The first time I came to Southern Arizona I took a day during my time at the Tucson Gem Show to drive to Patagonia. I’ve always been an explorer, willing to embark on random adventures, and that day I had a mission. I was stalking someone. Well, probably not stalking…certainly not in the sense of malevolence, but I was indeed hoping to run into Jim Harrison, my favorite author. As the day wound down, I had a quiet dinner in the restaurant/bar that I’d heard he frequented and lingered. No famous author appeared. In fact, as I recall, I was the only person in the bar the whole time other than the bartender. I was too embarrassed about my intent to inquire if Harrison was even in town, but I did fall in love with the area.
I discovered Bisbee decades later and I am still drafting the story of my first journey here, but I’ve written about being in Bisbee in other recent posts. I am living here for the time being, perhaps permanently…I love my little casita on the edge of miles of open desert. There are many new species of fauna to get to know but one that I recognize easily are the quail that seem plentiful around my house. And the quail remind me of Harrison since he often wrote of hunting and eating them around his home in Patagonia. As I walk the desert with my dogs every morning, I’ve often wished I could bag a few quail. I have enjoyed them in the past, but I am too new here to have figured out where (or how) I can legally hunt, far too much settling in to do.
And then yesterday, enjoying a beer with my friend Ben at my house, the dogs barking at a taunting coyote just outside my fence led me into my yard to observe a covey, flushed in the commotion. One of the birds flew into a bedroom window with great velocity and immediately went down. I hoped it would recover, but when it became apparent that the bird was dying, I went to retrieve it. My immediate thought as it lay lifeless in my hands was to bury it, but then I thought otherwise. The bird’s tragedy suddenly seemed like a gift from the spirit of Jim Harrison, and my new desert home. Ben and I continued to chat as I plucked the bird and washed it, observing the bounty of this high desert in the taut craw, full of seeds.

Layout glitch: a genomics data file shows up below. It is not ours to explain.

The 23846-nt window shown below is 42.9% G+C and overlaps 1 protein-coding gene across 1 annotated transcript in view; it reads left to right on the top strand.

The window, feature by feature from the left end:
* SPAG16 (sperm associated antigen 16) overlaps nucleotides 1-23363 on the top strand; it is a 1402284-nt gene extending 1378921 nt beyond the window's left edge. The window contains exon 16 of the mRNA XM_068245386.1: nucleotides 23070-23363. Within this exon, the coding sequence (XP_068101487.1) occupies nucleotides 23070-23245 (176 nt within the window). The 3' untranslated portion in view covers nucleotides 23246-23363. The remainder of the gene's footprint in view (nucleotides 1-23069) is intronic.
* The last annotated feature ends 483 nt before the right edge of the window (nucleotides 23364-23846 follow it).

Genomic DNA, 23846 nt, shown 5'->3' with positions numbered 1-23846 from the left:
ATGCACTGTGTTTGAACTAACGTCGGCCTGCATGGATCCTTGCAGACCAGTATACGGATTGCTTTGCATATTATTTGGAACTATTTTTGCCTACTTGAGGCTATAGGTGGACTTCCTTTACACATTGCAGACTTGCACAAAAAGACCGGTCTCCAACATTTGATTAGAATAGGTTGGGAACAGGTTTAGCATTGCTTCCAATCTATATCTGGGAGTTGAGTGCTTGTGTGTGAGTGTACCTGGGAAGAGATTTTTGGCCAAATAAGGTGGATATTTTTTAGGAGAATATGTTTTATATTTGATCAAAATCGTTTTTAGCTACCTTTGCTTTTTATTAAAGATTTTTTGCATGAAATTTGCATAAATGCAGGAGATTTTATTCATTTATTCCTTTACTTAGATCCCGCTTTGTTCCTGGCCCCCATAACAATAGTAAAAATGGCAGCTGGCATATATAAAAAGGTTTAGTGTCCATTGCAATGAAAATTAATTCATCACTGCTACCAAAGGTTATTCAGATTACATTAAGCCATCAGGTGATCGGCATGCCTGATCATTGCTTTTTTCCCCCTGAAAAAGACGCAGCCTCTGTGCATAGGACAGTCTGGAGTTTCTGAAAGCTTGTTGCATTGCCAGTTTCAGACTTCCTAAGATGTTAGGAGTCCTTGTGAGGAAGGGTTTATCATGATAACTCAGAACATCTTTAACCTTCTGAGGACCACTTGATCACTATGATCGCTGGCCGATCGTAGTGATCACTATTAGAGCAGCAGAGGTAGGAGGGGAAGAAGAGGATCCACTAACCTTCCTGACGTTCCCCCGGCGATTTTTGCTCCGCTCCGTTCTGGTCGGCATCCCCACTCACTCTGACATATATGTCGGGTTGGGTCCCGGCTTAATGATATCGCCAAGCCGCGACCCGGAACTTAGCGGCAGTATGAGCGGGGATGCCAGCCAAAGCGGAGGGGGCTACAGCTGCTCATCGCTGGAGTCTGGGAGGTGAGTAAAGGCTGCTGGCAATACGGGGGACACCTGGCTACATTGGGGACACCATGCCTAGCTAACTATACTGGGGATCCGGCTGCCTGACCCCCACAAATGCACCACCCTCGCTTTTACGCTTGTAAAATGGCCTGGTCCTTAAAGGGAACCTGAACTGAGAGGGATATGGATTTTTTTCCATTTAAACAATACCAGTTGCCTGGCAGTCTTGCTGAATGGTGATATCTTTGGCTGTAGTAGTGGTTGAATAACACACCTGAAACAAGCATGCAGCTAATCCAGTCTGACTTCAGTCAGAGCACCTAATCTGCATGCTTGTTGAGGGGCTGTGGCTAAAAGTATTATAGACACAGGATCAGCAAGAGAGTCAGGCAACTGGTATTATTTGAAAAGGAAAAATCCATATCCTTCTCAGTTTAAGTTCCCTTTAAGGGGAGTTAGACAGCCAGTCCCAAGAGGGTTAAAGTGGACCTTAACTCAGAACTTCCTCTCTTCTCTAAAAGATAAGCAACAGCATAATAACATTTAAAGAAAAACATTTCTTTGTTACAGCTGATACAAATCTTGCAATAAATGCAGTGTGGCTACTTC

I am not observing a Thanksgiving meal with family members until Saturday, as they will not arrive here until tomorrow. And I’m having a quiet Thanksgiving Day with the dogs, feeling full of thanks for the gift of a meal yesterday. As I smell the simmering quail stock from the leftover carcass, it seems like a fine welcome, a blessing of sorts, for my being here. I feel connected. The discovery this morning that the covey was still just outside my fenced yard seems like an affirmation.
Bisbee… a place I’d only heard about 10 months ago and now I live here. It’s been an interesting experience over the last 10 months, first travelling, then coming back to and finding a sense of place and eventually a new home which I love.
I’ve moved from Eugene, OR, a place with a reputation of being weird, to a place that may actually be a bit weird, but in ways that seem right for me now. Eugene is more confused than weird, despite the reputation. In my mind, it has always seemed so, and it seemingly more confused every day now, with every city park having become a tent city, no one knowing what to do about it. Nobody likes it, neither the folks in the South Hills nor the folks in the tents. It is an embarrassment for the city and reflects a declining pride-of-place. I’m happy to be mostly finished there, at least for now, tent cities not being the only affliction in Eugene.
Against all odds, I built a business and a reputation in Eugene, achieving a measure of success no matter how you choose to define it. And for the time being my ties are not severed. I have friends, an address, and an office there, awaiting my return to socialize and meet for business.
And now I have friends in Bisbee, which calls itself “Mayberry…on acid.” Not lying. I’m not sure yet if that motto is official, but it is the town motto. I’ve met, in no particular order, the guy who people refer to as the “de-facto town mayor”, the bartenders at the Thirsty Lizard, the Brewery, The Double P, and the Bisbee Social Club, a city councilman, a comedian’s wife, (not to diminish her status as a individual!) artists, a builder, a landscape architect, a doctor, a television star, and world traveler…and the list goes on. Importantly, everyone I’ve met is proud to be here, happy to participate in a community with a rich history, and, I think, a viable future.
Thanks for the welcome, Bisbee, I look forward to getting to know you better!